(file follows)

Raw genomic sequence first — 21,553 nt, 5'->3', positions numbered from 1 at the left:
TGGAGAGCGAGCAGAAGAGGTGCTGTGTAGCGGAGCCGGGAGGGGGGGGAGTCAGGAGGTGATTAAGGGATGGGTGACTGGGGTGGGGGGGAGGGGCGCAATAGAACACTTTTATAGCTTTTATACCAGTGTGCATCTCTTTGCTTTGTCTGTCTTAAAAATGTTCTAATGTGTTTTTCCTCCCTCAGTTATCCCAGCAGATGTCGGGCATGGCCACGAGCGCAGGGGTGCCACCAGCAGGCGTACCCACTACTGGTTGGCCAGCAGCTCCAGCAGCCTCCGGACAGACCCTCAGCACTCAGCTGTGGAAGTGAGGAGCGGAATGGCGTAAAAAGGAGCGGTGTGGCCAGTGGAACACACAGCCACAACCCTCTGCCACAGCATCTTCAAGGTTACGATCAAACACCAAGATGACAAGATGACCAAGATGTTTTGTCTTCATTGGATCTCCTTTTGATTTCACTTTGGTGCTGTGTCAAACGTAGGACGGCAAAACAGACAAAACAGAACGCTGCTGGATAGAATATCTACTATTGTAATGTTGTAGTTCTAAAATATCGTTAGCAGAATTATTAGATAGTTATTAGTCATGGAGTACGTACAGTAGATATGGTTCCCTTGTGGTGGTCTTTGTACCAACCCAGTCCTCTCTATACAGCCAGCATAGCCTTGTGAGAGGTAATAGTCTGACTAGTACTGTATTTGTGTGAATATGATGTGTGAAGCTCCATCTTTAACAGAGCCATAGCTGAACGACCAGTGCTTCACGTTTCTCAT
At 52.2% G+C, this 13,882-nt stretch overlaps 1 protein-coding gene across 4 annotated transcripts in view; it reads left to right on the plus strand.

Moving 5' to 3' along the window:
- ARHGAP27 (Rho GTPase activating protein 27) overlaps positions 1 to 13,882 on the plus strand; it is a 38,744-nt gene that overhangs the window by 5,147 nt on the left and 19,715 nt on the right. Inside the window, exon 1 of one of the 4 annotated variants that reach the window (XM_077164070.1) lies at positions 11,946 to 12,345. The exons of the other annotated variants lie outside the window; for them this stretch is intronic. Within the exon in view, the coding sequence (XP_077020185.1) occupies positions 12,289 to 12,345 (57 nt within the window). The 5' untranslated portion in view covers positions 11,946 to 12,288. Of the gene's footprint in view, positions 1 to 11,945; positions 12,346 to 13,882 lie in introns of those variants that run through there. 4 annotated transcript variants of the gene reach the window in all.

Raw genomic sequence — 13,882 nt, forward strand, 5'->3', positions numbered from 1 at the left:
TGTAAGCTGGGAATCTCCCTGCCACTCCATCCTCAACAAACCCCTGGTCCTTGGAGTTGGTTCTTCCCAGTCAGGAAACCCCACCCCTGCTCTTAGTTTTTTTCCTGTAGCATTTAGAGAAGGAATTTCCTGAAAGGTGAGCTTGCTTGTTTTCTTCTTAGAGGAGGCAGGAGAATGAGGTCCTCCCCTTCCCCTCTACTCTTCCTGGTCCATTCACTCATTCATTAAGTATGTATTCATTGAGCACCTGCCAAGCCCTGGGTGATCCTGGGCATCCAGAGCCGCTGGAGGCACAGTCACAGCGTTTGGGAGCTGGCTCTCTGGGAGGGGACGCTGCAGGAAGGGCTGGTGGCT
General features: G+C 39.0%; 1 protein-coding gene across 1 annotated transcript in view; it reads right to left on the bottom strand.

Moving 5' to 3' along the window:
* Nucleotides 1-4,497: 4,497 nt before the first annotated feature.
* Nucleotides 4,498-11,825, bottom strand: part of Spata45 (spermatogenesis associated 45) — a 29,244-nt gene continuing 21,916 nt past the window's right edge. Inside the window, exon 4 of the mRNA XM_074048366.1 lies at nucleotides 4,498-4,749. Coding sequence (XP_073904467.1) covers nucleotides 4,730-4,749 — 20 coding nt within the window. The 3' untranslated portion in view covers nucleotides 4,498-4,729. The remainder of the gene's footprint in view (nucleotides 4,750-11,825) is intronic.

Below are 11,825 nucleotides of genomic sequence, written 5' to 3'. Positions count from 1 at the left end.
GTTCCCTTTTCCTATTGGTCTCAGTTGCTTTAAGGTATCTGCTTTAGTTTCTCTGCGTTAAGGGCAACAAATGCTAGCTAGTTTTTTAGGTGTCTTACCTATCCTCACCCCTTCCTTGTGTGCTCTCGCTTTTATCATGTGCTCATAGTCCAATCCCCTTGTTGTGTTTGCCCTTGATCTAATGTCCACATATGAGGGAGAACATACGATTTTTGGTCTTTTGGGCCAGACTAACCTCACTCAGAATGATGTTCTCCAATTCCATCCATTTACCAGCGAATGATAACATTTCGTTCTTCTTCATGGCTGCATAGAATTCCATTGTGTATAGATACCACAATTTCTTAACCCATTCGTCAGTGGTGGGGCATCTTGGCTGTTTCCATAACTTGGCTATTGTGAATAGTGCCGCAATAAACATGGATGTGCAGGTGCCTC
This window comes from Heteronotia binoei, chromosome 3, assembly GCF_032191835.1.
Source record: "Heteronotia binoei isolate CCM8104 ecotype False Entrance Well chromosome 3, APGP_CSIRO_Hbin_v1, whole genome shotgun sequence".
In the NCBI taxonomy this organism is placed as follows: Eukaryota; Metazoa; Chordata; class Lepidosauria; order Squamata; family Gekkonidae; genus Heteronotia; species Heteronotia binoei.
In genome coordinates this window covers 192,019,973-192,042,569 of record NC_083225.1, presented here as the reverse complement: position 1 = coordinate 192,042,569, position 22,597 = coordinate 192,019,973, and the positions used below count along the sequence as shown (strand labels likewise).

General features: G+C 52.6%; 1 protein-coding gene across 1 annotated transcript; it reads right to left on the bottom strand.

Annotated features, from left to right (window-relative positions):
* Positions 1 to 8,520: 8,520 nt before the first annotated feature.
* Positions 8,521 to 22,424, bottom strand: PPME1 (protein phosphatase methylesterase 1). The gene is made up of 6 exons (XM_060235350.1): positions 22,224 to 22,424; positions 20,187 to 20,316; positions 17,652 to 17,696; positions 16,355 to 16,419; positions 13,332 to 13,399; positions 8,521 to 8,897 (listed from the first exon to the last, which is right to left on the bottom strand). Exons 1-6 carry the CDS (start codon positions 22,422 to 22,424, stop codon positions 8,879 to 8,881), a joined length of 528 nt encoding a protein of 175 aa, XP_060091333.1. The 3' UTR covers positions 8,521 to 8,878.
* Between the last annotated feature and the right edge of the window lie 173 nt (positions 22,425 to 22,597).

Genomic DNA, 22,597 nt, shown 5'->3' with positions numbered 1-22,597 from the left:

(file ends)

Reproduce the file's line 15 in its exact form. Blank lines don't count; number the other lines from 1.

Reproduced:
Source record: "Heteronotia binoei isolate CCM8104 ecotype False Entrance Well chromosome 3, APGP_CSIRO_Hbin_v1, whole genome shotgun sequence".